It’s common knowledge that college students drink. Yes, even college students under 21 years old… shocking, right? What actually is shocking to a lot of parents of younger college students is the call home by the son or daughter after being cited for a MIP (minor in possession of alcohol). College is usually an experimental time for students, a time to make mistakes, grow and mature. Run-ins with the law are not necessarily part of the life lessons most parents are enthused about their children learning while away at college. Nevertheless, some, well, actually many students will be cited for this age-specific crime.
The law is found in Business & Professions Code Section 26552, and prohibits any person under the age of 21 from possessing alcohol in any public place or place open to the public. For most students charged with minor in possession in Chico, the incident will occur on a street or sidewalk within minutes from the 5th and Ivy intersection. Chico PD assigns officers to walk or drive around this particular area on weekend nights to catch students in the act of possessing alcohol.
The police who cite the student are well aware of the best methods to get a conviction for MIP. The strategy is to begin a seemingly innocuous conversation with the student and ask what they’re carrying. When the student who is trained from a young age to cooperate with law enforcement and not lie ultimately admits that the water bottle or Gatorade bottle contains alcohol, the officer has the student hooked and a legitimate detention of the student can be made. Information will then be gathered, a picture taken, and a citation with a promise to appear date will be given to the student.
Unfortunately in many of these minor in possession in Chico cases, it is the cooperation and honesty of the student that is the nail in the coffin. Officers must have reasonable suspicion in order to stop or detain an individual suspected of committing a crime. They gain this suspicion justifying the stop of the student by preying on the student’s indoctrinated willingness to cooperate with law enforcement. The officer knows that they are legally allowed to speak to anyone on the street so long as it’s only a “consensual encounter.” The officer needs no justification for striking up a conversation with another person that reveals incriminating evidence as long as s/he does not detain or stop the person and a reasonable person would feel free to terminate the encounter and go on his or her way. Most students will not exercise their right to keep walking without speaking to the cop. Nor will the student invoke his or her Fifth Amendment right against self-incrimination if stopped. The second the student says “hi, it’s going well, yes it’s a water bottle with vodka in it,” the cop can detain the person and conduct further investigation to gather evidence of the crime suspected.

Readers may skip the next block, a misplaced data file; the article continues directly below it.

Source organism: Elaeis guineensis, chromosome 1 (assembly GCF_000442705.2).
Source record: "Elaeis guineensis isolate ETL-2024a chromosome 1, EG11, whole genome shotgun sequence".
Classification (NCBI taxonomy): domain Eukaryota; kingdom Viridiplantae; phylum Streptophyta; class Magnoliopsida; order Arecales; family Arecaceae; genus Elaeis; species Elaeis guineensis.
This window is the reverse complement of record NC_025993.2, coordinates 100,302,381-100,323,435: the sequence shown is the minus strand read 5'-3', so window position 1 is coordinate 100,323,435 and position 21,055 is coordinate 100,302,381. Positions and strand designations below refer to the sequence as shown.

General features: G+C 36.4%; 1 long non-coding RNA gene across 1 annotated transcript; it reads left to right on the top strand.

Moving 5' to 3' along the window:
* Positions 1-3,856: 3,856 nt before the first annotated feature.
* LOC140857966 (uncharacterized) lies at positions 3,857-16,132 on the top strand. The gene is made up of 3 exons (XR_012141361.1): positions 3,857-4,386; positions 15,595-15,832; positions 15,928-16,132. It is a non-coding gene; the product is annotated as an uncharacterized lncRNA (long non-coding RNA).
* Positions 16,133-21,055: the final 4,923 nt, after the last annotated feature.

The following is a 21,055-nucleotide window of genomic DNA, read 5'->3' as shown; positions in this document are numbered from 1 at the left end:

Parents and students alike will be further shocked to hear that these minor in possession charges can be charged as misdemeanors. They will also find out that there is no diversion program in Butte County for these students, and that the year license suspension is mandatory. A charge of being a minor in possession in Chico is not influenced by specifics about the individual student. Lack of a prior criminal history does nothing for the student. Nor does the fact that the student is a model student, humanitarian, and an otherwise law abiding person. The simple fact is that if the government has enough evidence that was legally obtained against the person, considerations of how great the individual is are not a factor.
The only good news is that there are ways to fight the MIP charge including challenging the stop of the student, arguing that an element of the offense has not been established, and that the person’s Fourth Amendment right to be free of unreasonable searches and seizures was violated. In many cases the officer will have stopped and searched the student lawfully and all of the elements of the crime will be able to be proven. In those cases, the only reassurance that can be offered is that in most cases the charge can be reduced to an infraction and a restricted driver’s license can be obtained.
Criminal defense lawyer Matthew Luzaich has defended many minor in possession in Chico cases. He provides free consultations with students to discuss the facts of their cases, the application of the law to the facts, and any possible defenses the student may have. If the student decides to retain Mr. Luzaich, he will appear in court for the student without the student ever having to be present in court. This is a major benefit to those students who have busy schedules and don’t have time to miss class or work. Mr. Luzaich will request the evidence against the student and go over it in detail with the student. Mr. Luzaich prides himself on being available to clients and the parents of clients to answer all questions they may have. He provides reasonable pricing and payment plans for his clients. Call today for a free legal consultation with Matthew Luzaich.